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I just created a little reliable file transfer using udp but it only handles one client. So I thought about using fork() to get the server to handle multiple clients. But, i don't really know how to proceed. For now, I know I don't need to change the client side and the server is the one that will do the dirty work. Any thought/ideas on how to tackle that problem is greatly appreciated. Ps. here is how I started:

 void sigchldAction(int sig) {
 while (waitpid(-1, 0, WNOHANG) > 0) {
     ;
 }int main(int argc, char *argv[]) {

 return;
} //This is my function that waits for all the processes 

Here is my server:

int main(int argc, char *argv[]) {
    struct sockaddr_in serv_addr;
    int port_number, socket_fd;
    port_number = atoi(argv[1]);

    signal(SIGCHLD, sigchldAction);

    if ((socket_fd = socket(AF_INET, SOCK_DGRAM, 0)) < 0)  exit(EXIT_FAILURE);
    if (setsockopt(socket_fd, SOL_SOCKET, SO_REUSEADDR,
 (const void *)&optval, sizeof(int)) < 0) exit(EXIT_FAILURE);

    bzero((void *)&serv_addr, sizeof(struct sockaddr_in));
    serv_addr.sin_family = AF_INET;
    serv_addr.sin_addr.s_addr = htonl(INADDR_ANY);
    serv_addr.sin_port = htons(port_number);
    if (bind(socket_fd, (struct sockaddr *)&serv_addr,
         sizeof(struct sockaddr_in)) < 0) exit(EXIT_FAILURE);

    pid_t child_pid;
    while (1) {
    child_pid = fork();

    switch (child_pid) {
        case -1:
            perror("Fork() Failed. \n");
            exit(EXIT_FAILURE);
            break;
        case 0:
            process_request(socket_fd);
            exit(EXIT_SUCCESS);
            break;
        case 1:
            close(socket_fd);
            break;

    } 

}
    close(socket_fd);
exit(EXIT_SUCCESS);
}

Then my process_request function takes care of any incoming data.

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2 Answers 2

up vote 3 down vote accepted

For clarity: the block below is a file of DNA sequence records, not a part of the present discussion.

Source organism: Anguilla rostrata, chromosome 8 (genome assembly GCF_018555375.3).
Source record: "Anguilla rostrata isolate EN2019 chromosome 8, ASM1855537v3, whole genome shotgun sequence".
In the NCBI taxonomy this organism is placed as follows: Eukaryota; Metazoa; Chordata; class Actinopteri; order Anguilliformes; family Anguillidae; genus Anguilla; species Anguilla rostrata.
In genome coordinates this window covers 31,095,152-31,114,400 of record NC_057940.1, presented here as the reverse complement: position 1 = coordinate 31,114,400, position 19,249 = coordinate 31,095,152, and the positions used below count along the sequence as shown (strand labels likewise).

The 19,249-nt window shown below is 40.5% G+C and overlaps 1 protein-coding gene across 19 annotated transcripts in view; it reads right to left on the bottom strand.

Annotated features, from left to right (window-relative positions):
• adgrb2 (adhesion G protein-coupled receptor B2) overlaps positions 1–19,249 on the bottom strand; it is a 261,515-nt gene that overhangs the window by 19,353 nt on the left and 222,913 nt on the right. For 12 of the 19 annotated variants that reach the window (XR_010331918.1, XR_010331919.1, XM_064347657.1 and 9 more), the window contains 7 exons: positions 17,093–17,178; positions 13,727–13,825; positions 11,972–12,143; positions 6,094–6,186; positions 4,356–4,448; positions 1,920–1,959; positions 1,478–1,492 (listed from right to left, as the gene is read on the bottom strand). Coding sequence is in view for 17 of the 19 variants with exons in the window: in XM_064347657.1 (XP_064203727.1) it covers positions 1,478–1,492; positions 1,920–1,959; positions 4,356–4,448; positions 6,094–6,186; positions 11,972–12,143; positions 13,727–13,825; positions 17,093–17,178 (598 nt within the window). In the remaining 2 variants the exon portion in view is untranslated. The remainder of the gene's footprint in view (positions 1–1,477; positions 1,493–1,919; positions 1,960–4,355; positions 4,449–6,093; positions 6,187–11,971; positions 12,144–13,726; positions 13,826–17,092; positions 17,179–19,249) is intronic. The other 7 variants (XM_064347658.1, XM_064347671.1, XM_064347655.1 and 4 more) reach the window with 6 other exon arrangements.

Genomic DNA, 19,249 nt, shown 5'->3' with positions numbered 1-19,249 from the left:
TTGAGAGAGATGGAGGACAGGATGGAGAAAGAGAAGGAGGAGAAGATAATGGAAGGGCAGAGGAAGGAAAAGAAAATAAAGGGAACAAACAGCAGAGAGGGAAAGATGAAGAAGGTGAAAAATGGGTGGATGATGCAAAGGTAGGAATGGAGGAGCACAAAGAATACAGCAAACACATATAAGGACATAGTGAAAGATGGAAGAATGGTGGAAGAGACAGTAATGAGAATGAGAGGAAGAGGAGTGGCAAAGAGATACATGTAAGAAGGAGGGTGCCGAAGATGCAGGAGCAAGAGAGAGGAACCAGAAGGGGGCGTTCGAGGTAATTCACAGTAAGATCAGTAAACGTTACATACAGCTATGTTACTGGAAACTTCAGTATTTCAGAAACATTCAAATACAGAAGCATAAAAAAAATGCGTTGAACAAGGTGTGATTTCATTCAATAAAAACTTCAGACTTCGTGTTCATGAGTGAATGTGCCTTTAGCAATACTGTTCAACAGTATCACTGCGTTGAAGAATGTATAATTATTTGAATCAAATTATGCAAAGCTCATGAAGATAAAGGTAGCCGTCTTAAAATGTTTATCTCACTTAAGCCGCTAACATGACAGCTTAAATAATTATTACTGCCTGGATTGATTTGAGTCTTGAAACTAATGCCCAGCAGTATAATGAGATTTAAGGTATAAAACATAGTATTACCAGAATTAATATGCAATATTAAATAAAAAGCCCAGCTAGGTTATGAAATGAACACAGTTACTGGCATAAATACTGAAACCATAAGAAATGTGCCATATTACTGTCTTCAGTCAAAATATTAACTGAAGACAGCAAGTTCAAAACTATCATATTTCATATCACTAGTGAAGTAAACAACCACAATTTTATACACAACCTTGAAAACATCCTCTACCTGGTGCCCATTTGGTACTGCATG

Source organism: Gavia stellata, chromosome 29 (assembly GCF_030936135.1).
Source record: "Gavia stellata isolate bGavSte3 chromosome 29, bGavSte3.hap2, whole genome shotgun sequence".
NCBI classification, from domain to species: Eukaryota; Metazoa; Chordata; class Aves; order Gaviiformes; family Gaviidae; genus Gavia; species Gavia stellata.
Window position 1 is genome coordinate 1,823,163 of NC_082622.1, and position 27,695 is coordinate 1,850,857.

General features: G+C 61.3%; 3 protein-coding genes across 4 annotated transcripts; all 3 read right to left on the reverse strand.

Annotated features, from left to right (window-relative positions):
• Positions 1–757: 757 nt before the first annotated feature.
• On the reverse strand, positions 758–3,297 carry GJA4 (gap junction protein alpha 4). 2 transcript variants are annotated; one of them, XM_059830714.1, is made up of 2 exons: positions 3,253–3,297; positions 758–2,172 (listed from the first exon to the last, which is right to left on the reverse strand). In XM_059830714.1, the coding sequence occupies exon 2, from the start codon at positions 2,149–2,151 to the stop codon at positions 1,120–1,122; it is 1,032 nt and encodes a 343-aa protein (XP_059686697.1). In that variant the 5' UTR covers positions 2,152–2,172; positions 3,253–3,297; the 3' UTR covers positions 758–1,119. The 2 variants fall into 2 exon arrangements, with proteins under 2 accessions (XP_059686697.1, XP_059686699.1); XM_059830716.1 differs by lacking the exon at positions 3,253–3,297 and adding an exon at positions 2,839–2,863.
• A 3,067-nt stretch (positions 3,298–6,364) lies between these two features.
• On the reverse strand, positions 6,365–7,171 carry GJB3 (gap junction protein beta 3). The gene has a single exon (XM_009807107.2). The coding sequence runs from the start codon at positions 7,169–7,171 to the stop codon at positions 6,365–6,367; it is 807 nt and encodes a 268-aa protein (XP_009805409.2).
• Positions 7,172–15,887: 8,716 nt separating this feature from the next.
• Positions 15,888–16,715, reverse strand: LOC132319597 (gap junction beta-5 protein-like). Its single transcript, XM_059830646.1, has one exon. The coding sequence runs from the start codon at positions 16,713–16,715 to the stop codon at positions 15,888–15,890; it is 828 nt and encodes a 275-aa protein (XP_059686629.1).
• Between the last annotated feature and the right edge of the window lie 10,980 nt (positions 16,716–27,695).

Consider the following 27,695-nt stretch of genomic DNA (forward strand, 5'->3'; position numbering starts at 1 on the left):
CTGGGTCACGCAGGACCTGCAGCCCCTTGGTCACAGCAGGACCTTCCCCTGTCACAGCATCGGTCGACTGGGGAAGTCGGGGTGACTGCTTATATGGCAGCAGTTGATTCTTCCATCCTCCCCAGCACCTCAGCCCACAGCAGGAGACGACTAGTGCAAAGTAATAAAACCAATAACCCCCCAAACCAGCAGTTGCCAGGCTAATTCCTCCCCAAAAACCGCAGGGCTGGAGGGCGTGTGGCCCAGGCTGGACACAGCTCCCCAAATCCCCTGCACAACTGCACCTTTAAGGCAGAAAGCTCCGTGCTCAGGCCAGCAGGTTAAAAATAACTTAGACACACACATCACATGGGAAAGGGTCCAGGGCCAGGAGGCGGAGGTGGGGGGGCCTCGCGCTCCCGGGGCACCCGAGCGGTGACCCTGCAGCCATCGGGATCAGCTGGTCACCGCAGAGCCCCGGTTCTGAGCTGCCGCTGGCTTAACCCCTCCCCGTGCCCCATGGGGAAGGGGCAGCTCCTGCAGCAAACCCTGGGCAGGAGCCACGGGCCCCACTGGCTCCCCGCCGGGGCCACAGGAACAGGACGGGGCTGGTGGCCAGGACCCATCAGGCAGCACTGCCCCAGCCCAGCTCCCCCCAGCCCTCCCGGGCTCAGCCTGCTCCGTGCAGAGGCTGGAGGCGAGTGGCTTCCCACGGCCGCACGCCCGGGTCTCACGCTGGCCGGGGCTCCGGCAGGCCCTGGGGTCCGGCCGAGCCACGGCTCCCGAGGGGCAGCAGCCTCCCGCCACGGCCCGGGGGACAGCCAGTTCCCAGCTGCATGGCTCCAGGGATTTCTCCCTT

If you're using UDP you don't have a connection; it's a connectionless protocol.

If you're going to fork, you'd need to do what ftpd does and tell the remote client to send the forked child packets on a different port than the original one (and of course have the child receive on that port).

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So in udp it's not possible to have all the client running on the same incoming port? –  fabricemarcelin Apr 6 '11 at 2:17
1  
@fabricemarcelin - You can but it is going to get complicated. You can get the source addresses (the clients) with recvfrom() and separate them that way. But if you are forking children on the same port what's to stop the first child from reading the initial datagram from client #2? TCP sort this out for you because accept() creates a new socket beneath the covers. –  Duck Apr 6 '11 at 3:09
    
@Duck - Quick question though. If I fork at the socket, how will I know the new port number to pass as a parameter to the client? –  fabricemarcelin Apr 6 '11 at 3:23
    
@fabricemarcelin - Your server requests an ephemeral port by specifying 0 as the port number in bind. You can then get the assigned port by calling getsockname(). –  Duck Apr 6 '11 at 4:03

You're better off avoiding fork(), and simply distinguishing the clients based on their source address.

The basic approach to take is to take all of your variables that currently describe the application-layer connection (eg. current file, current position within the file, client address) and hoist those into a struct. You then create one instance of this struct per client.

Use recvfrom() rather than recv() to listen for incoming packets. This will supply the client's address (note that address in this sense should include the client's port number) - you can then look up the appropriate instance of the per-client struct.

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Can you please provide some pseudocode or point to an example like this. Thanks –  m4n07 Mar 29 '13 at 2:14

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